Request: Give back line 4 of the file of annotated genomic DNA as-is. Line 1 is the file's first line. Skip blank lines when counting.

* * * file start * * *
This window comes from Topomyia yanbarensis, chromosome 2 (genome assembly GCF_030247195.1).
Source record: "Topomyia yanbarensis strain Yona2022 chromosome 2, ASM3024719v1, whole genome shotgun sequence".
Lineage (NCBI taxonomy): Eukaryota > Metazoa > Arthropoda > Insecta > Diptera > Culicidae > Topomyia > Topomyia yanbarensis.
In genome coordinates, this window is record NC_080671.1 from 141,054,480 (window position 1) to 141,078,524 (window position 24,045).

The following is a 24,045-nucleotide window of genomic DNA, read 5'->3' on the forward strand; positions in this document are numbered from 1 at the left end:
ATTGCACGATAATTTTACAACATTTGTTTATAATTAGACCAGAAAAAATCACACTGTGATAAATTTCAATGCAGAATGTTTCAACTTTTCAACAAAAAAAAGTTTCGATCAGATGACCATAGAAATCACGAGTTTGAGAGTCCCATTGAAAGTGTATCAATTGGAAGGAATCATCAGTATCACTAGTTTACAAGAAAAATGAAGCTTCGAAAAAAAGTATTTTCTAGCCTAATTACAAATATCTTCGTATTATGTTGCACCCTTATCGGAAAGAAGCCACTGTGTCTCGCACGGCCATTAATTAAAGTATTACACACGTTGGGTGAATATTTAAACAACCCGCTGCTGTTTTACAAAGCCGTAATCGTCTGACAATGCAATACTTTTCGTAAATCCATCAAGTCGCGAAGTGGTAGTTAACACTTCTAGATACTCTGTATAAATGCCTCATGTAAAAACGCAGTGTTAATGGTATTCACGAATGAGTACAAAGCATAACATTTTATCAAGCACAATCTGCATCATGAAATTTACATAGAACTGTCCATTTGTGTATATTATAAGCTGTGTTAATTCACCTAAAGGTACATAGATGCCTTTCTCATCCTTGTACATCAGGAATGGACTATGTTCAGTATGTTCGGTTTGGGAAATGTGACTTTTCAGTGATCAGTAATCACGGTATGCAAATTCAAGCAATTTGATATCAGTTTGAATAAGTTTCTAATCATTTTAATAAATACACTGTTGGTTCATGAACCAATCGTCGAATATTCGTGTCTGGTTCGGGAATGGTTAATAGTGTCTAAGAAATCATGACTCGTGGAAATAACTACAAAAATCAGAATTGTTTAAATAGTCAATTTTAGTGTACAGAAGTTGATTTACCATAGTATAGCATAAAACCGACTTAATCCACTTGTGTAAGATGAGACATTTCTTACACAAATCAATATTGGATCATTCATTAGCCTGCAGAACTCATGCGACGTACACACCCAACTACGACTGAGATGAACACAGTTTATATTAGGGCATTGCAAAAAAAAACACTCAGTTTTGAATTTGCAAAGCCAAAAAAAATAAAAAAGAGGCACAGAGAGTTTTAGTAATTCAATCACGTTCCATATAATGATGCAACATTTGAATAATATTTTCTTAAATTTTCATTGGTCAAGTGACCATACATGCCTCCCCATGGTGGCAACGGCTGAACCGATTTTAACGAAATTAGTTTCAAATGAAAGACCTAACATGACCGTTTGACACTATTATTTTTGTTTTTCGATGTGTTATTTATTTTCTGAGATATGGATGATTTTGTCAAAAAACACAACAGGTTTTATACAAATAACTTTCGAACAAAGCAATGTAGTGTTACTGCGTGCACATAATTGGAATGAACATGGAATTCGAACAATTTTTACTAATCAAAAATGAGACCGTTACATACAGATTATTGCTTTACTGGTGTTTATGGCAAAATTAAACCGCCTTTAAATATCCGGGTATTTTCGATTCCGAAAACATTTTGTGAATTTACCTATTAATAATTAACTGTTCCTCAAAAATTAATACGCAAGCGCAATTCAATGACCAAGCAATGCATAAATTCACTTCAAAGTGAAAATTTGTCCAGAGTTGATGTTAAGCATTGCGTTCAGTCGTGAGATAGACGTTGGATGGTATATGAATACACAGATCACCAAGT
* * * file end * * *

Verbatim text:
In genome coordinates, this window is record NC_080671.1 from 141,054,480 (window position 1) to 141,078,524 (window position 24,045).